GUTHRIE: This is a great followup to the previous question. The Manifesto was written by our founding member, EGSC EagleRock. it's a good place to start if you have any questions about the origins of the Elite Guard Barracks. Because we are so dedicated to fairness, and because most of our members have such high voting power, we can effectively amplify those really great movies or games that might otherwise fall through the cracks. I (and I think others in the EGB) believe that Newgrounds is at its best when users help one another elevate their animation, art, music, writing, etc. to another level. This requires a process of feedback and reflection. Reviews are an important part of that process, but also making people feel like they're part of a community where quality content will be recognized for what it is. I try to fairly rate every submission I vote on, and leave constructive feedback when I feel it's appropriate.
ZomAlien: It is documentation of the past, present, and future of the EGB and it's members. A history, and preservation of our goals and integrity.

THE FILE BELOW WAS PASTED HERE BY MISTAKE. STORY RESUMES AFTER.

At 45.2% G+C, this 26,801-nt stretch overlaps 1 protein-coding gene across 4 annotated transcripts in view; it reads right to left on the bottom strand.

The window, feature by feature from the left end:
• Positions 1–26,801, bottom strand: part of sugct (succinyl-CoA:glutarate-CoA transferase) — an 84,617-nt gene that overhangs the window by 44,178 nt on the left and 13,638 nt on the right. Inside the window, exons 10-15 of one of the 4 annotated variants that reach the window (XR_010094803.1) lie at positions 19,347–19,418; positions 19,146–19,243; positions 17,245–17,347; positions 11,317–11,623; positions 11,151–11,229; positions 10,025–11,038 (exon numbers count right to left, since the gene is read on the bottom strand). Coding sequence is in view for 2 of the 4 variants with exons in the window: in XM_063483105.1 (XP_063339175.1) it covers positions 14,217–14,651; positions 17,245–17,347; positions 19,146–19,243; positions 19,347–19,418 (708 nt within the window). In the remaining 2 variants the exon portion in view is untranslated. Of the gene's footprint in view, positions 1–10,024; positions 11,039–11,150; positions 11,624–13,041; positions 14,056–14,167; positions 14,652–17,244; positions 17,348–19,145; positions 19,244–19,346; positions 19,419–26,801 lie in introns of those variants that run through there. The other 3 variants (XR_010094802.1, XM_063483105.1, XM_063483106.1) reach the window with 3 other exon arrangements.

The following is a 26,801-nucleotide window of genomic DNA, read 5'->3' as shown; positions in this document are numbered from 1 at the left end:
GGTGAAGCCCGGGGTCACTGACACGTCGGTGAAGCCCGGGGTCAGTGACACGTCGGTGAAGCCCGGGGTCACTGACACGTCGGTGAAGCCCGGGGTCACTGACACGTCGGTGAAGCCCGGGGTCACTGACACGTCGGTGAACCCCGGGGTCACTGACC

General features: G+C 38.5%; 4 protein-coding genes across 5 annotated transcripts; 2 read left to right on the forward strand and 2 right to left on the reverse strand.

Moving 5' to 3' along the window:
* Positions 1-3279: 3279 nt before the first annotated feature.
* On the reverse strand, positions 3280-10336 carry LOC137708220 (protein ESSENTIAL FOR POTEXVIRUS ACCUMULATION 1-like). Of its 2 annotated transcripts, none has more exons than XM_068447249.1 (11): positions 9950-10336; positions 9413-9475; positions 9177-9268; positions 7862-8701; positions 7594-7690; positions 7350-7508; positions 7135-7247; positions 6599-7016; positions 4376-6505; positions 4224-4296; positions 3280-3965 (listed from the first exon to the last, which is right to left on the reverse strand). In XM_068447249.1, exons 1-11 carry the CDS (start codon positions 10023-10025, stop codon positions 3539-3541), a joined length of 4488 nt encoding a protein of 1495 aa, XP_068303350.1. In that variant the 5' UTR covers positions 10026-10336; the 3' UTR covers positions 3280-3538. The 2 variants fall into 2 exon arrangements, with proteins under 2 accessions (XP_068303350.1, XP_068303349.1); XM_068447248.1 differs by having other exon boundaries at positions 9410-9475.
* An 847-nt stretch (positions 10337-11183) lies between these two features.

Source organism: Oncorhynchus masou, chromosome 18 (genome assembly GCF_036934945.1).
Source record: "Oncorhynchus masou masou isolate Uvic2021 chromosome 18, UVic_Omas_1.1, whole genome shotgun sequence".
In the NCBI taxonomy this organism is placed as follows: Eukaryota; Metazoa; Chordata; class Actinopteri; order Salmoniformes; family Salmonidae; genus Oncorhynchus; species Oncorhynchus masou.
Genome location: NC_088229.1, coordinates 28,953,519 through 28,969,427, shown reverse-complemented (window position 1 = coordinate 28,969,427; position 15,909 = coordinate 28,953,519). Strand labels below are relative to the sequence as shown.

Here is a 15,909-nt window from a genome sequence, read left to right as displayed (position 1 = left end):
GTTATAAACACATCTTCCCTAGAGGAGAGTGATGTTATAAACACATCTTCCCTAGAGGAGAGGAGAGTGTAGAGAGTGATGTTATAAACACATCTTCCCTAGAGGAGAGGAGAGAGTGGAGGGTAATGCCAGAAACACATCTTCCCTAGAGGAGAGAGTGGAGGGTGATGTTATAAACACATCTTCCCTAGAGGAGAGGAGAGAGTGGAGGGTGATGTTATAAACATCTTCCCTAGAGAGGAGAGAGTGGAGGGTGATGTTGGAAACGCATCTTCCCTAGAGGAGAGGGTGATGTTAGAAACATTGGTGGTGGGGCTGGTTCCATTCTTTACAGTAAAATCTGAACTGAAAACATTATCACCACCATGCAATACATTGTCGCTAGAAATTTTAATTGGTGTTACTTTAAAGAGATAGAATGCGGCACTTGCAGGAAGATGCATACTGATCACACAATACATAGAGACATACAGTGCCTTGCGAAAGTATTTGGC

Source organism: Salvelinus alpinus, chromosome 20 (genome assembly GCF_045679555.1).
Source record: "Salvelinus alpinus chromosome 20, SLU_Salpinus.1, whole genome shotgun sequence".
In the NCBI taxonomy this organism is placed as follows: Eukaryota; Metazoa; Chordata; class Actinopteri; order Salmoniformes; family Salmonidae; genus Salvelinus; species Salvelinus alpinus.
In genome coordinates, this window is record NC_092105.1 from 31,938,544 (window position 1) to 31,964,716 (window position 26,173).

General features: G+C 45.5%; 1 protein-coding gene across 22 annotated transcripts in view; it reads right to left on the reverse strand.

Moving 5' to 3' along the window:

Exedor: I tend to pay more attention to the Woman-ifesto... ok, that was bad. I got nuthin.
Q: Who has left The Elite Guard Barracks or Newgrounds in general that you miss and wish would return?
byteslinger: Wow. After 14 years, that list is so long, but I know that real-life can change your priorities, and sometimes, the absence is unavoidable. I was very close with @EagleRock; he and I had a great time on the forums. We worked together well, and at the same time, we had a continual give-and-take relationship that manifested as humorous point and counterpoint conversations. A few years ago he encountered a few changes in his life; he tried to keep busy on Newgrounds, but it wasn't meant to be. Someone else had to be in command, and that mantel became mine to bear - and I do so with honor and pride, every day.